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That $700 billion bailout has since grown into a more than $12 trillion commitment by the US government and the Federal Reserve. About $1.1 trillion of that is taxpayer money--the TARP money and an additional $400 billion rescue of mortgage companies Fannie Mae and Freddie Mac. The TARP now includes twelve separate programs, and recipients range from megabanks like Citigroup and JPMorgan Chase to automakers Chrysler and General Motors.
Seven months in, the bailout's impact is unclear. The Treasury Department has used the recent "stress test" results it applied to ninteen of the nation's largest banks to suggest that the worst might be over; yet the International Monetary Fund, as well as economists like New York University professor and economist Nouriel Roubini and New York Times columnist Paul Krugman predict greater losses in US markets, rising unemployment and generally tougher economic times ahead.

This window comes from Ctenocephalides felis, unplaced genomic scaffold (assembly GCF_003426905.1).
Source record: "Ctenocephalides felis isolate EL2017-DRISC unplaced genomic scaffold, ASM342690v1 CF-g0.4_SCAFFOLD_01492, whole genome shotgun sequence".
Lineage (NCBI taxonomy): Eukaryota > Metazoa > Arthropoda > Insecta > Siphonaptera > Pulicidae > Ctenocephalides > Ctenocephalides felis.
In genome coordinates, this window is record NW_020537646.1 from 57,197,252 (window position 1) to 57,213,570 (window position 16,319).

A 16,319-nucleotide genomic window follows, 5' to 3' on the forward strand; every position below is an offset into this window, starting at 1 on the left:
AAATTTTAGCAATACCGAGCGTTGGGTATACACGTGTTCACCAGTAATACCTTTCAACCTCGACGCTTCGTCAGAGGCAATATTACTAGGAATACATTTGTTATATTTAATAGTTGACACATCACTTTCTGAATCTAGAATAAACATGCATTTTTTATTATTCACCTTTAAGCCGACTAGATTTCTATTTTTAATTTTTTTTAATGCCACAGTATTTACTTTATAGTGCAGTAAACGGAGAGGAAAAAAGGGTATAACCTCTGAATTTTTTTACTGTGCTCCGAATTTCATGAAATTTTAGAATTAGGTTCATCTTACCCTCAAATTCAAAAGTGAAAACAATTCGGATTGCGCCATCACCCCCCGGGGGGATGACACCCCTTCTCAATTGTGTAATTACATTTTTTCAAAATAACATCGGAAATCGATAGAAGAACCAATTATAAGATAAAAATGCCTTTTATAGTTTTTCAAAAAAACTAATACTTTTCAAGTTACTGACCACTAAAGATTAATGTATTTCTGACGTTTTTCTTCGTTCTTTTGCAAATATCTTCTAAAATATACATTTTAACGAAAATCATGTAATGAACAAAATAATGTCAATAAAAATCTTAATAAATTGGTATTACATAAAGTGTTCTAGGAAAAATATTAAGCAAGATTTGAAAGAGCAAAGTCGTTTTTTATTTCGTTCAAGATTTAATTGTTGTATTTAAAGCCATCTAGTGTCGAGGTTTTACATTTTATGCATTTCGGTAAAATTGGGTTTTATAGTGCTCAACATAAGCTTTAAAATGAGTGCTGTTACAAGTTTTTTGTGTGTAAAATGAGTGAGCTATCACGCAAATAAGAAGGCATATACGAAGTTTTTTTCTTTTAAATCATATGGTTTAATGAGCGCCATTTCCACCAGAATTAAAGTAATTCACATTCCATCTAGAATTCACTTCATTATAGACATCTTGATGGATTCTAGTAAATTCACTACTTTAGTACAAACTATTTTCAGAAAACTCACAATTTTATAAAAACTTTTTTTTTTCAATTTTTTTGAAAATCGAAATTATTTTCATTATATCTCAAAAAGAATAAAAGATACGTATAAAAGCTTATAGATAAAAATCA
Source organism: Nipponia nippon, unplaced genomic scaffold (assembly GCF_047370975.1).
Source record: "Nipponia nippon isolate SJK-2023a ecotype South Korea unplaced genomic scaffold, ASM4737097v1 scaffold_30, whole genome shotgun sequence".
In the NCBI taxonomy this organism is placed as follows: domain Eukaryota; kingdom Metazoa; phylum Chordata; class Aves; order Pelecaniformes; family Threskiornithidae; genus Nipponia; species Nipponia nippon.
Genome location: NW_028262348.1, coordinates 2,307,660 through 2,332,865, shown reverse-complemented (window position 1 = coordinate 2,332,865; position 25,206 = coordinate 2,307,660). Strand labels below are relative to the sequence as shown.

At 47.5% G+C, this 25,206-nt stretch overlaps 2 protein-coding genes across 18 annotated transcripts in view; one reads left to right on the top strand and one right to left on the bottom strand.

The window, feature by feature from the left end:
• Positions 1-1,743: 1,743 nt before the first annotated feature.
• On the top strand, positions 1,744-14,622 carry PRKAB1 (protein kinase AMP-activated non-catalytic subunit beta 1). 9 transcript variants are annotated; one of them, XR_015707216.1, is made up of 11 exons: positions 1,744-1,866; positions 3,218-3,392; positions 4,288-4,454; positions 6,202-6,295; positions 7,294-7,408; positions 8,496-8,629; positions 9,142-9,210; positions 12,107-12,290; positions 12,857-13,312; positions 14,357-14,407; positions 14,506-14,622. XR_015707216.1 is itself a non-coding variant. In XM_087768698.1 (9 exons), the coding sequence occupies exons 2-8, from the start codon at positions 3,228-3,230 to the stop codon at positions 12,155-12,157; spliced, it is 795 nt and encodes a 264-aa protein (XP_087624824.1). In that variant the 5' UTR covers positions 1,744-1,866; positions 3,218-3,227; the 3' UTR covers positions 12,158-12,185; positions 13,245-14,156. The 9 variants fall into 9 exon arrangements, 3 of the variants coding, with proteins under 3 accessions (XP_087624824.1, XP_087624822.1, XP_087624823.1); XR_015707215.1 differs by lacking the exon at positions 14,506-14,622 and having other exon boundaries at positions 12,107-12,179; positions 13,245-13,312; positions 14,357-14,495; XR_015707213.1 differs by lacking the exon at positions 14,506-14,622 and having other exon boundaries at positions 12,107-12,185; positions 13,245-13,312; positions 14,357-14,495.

Given the lack of transparency and accountability, don't expect taxpayers to be able to object too much. After all, remarkably little is known about how TARP recipients have used the government aid received. Nonetheless, recent government reports, Congressional testimony and commentaries offer those patient enough to pore over hundreds of pages of material glimpses of just how Wall Street friendly the bailout actually is. Here, then, based on the most definitive data and analyses available, are six of the most blatant and alarming ways taxpayers have been scammed by the government's $1.1-trillion, publicly funded bailout.